Sunday a holy day

A free day from work, a pleasant day relaxing. The Master Cleanse is complete and I am back to eating solid food after thirteen days of fasting. For some reason, maybe getting old, this fast really wore me down, several times exhaustion completely overwhelmed me, three times during Mass. All said and done, I feel good, exercise now taking precedence. The elliptical machine—a clearance item from Sears, a fifteen-hundred-dollar floor model with slight cosmetic damage, was delivered last week. All total, costing me under six hundred dollars. During my stay at Highland Springs, Dr. Farivar spoke to me about a thyroid issue. He asked me if I felt tired and like crap quite a bit. I laughed and said, “Now that you mention it. I thought I was just getting old and out-of-shape”. I am not clear on details, understanding the closed-loop process of my thyroid may be a bit defective, too much of something being called for. He stressed there was nothing to worry about, although I should make an immediate appointment with my personal physician for greater attention. This Thursday, I will meet for the first time a physician I was referred to, a woman from the country of Georgia. I recall once researching the cave monastery of Vardzia in Georgia. If all goes well, she will become my personal physician. Today, I left St Paul Shrine immediately after Mass. A full itinerary planned, I wanted to start my day, heading for the west side of Cleveland. Social activity at the Shrine was to be avoided, although I did make plans with Father Roger for a one-on-one session this coming week. We have not spent personal time together for months. I look forward to the conversation. I am finding peace in a solitary life, although coalescing with a deeper comfort in an expanded prayer life is the realization of anger entrenched within my soul. I recall words from one of my poems, something about “I can feel the wrath of my father breathing through the blood in my eyes”. With no bitterness, embracing love and compassion, I am positive the angry spirit is one passed on by my father. There were things that happen to him as a child that created intense hurt and thus his response of anger. Anger is difficult to get rid of once it takes hold, an obstinate wound festering. Frustration and explosions of temper were my father’s way. Yet within that stubbornness was a determination to be an outstanding father and dedicated husband, a man committed to his family, taking his wife and children to Mass every Sunday. My father was a good man, yet his legacy of anger I am positive I inherited. I accept it, while trying to grow beyond it, allowing it to exercise itself until it has tired itself out. It is a process, and I humbled when experiencing grace tending to the severity. My plans for the day were centered upon an exploration of the Lakewood library. My card expired several months ago, calling for a personal visit to renew it. The library is a favorite due to their expansive music and film collection. I am enamored with the Russian filmmaker Andrei Tarkovsky, discovering the Lakewood library has a handful of his DVDs. Wonderfully, his first film ‘The Steamroller and the Violin’, a children’s movie some relate to the French ‘Red Balloon’—a huge influence on my childhood, was one of the films. I am pleased Tarkovsky is revealed to me at this time. I am intrigued how God keeps in reserve encounters, saving someone like Tarkovsky for my elder years. It is soul comforting to find an artist who broadens my interest in life. I have also taken to listening to poetry while driving, exploring the words of Emily Dickinson. Her life was truly interesting, living with her parents all her life in a conservative Puritan Christian home and community. Her and her sister rarely left their childhood home, socially encountering few, while all the time she grew immensely as a poet. I will be posting some of her poems in the near future, at this time absorbing. I will post this photo of her as I find her appearance intriguing, a simple soul who seemingly remained in a state of innocence, while also managing to mature spiritually.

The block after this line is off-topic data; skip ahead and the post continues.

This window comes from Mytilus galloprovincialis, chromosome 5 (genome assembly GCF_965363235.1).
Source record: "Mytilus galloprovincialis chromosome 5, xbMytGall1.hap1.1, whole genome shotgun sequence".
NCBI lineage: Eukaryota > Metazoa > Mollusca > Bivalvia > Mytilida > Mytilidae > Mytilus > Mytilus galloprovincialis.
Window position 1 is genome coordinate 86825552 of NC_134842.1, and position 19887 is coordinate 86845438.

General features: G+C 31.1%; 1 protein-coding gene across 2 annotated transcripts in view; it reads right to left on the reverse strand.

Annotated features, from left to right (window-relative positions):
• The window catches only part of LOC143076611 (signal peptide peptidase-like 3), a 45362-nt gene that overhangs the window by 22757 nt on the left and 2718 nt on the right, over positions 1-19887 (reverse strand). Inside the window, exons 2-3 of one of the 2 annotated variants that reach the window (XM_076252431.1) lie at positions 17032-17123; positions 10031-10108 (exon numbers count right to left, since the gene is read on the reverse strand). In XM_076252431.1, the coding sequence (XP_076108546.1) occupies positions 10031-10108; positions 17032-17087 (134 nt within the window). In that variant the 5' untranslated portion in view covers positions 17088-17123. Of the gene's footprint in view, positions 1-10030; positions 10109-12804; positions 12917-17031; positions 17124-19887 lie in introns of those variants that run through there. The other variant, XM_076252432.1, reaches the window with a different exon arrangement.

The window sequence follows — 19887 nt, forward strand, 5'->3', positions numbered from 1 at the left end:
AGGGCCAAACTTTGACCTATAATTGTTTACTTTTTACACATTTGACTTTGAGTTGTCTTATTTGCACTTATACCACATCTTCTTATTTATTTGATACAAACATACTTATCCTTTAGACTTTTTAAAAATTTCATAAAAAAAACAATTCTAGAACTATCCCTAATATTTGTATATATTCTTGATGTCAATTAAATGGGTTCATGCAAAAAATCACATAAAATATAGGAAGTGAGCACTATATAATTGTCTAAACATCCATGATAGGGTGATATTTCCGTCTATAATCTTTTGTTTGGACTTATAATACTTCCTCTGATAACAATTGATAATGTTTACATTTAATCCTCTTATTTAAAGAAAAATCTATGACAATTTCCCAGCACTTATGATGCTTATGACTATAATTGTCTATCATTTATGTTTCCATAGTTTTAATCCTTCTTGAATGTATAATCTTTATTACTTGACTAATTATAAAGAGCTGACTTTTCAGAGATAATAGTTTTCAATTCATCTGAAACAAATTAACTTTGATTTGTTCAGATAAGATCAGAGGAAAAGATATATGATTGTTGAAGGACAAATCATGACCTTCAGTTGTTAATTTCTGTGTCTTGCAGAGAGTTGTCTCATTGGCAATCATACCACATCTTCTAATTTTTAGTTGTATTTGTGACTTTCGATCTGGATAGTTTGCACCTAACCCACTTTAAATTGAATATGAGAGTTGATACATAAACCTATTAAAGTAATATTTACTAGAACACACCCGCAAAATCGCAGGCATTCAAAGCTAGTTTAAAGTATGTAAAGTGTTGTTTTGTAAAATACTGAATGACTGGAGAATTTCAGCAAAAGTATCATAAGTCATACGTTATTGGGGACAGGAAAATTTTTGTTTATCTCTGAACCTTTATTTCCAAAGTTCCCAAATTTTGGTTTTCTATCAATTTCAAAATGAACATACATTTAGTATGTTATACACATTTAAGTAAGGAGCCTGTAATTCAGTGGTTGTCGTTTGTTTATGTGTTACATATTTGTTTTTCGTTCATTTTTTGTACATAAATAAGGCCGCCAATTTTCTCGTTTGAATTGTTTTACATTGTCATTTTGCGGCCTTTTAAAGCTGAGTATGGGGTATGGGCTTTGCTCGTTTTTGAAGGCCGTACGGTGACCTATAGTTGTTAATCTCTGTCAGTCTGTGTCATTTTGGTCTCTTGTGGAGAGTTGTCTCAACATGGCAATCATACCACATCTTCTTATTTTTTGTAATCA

Drawing away from others, I find the solitary life appealing, focusing more and more acutely upon a life in Vermont. A concentration upon a life of prayer and service to the Carthusians aligns with my life’s experience, a settling into contemplation. At my age, I am consoled with the idea of remaining a layperson, committing myself wholeheartedly to obedience to the community, while not swearing vows. I have been through too much to identify myself as a religious. It is more appropriate to live a life of a religious, while not calling myself a religious. Concluding my daytrip to the west side was the Benediction service with the Poor Clares Colettines on Rocky River Rd, a truly splendid prayerful practice I have not exercised in months. It was the start of a Novena to St Colette.


Leave a reply